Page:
A national activist on Sunday burned the confederate flag near the Talladega Superspeedway in Lincoln, Ala., reported AL.com.
"I want to send a message and make people think," said Pennsylvania attorney Gene Stilp hours before the Alabama 500 race. "The people in the middle perhaps don't know what exactly the flag means."
Stilp, 67, has held similar demonstrations in Bloomsburg, Penn., and at NASCAR races in Denver, Colo., and Dover, Del. There were reports of counter protestors attending, but Stilp burned the flag in front of the media, Alabama State Troopers and Talladega County deputies.
He said the officials were respectful.
"They just want to make sure everyone is safe," he said. "I don't want to put anyone in harm's way. I've enjoyed the great people of Alabama, the food, the experience."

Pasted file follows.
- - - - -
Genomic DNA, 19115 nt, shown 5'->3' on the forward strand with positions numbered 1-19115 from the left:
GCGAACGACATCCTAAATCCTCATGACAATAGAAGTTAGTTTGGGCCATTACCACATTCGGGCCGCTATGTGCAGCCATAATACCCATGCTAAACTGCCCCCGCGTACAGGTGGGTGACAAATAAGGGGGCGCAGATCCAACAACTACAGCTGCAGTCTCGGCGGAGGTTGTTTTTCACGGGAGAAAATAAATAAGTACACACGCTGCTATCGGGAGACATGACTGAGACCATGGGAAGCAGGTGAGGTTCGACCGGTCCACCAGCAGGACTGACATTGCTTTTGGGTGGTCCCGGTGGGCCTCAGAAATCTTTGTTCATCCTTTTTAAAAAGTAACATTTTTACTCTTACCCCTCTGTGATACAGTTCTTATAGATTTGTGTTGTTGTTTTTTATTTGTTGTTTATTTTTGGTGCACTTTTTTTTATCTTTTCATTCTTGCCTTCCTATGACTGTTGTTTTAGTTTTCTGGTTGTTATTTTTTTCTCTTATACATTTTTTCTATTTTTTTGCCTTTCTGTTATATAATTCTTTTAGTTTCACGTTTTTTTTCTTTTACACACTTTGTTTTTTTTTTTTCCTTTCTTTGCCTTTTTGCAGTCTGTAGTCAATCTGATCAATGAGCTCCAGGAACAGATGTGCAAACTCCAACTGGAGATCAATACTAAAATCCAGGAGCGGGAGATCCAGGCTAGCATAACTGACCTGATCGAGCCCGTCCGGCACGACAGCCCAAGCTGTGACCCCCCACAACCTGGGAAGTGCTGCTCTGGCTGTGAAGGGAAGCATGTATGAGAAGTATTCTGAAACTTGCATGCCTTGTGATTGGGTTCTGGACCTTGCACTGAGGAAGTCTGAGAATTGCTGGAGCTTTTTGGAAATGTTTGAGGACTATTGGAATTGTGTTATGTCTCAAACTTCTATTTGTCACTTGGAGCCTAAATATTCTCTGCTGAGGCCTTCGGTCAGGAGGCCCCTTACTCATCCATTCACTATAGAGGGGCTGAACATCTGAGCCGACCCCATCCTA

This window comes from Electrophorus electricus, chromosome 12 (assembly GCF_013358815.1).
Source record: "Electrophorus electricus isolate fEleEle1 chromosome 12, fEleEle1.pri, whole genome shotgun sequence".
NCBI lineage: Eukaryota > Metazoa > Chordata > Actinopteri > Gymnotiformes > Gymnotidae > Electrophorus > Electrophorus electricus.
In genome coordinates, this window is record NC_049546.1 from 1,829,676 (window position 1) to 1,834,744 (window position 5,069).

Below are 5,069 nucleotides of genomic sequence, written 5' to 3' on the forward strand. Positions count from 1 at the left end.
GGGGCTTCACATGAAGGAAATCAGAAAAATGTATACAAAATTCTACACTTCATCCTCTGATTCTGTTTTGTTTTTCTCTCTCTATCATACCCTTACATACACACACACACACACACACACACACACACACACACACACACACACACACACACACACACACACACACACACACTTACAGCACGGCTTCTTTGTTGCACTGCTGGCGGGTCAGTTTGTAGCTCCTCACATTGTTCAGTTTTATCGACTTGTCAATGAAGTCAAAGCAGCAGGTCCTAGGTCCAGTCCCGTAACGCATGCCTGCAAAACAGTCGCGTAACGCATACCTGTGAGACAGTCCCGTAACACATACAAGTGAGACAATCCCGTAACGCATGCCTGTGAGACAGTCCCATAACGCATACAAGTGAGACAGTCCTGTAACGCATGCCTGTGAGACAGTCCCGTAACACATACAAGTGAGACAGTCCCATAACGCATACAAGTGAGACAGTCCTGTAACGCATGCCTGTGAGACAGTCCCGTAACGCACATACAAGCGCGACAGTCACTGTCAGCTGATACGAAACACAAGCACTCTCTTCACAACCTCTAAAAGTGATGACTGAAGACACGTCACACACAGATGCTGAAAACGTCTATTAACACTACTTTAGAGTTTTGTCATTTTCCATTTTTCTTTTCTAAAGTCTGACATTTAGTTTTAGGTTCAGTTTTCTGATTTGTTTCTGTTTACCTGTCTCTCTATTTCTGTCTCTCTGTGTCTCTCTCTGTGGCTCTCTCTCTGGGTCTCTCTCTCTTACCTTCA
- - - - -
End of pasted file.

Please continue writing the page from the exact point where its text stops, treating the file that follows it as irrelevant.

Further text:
NASCAR in 2015 asked fans not to display the Confederate flag at races, but many confederate flags still fly over race infields and campgrounds, mostly at Southern tracks.
The confederate flag has been a source of much discussion in the wake of violence at a Charlottesville, Va., white supremacist rally on Aug. 12 in which Heather Heyer, 32, was killed and 19 were hurt when a car rammed into counter-protesters. Various rallies and protests have happened across the U.S., since and questioning whether Confederate symbols should remain a part of the landscape continues to be a topic of public discussion.
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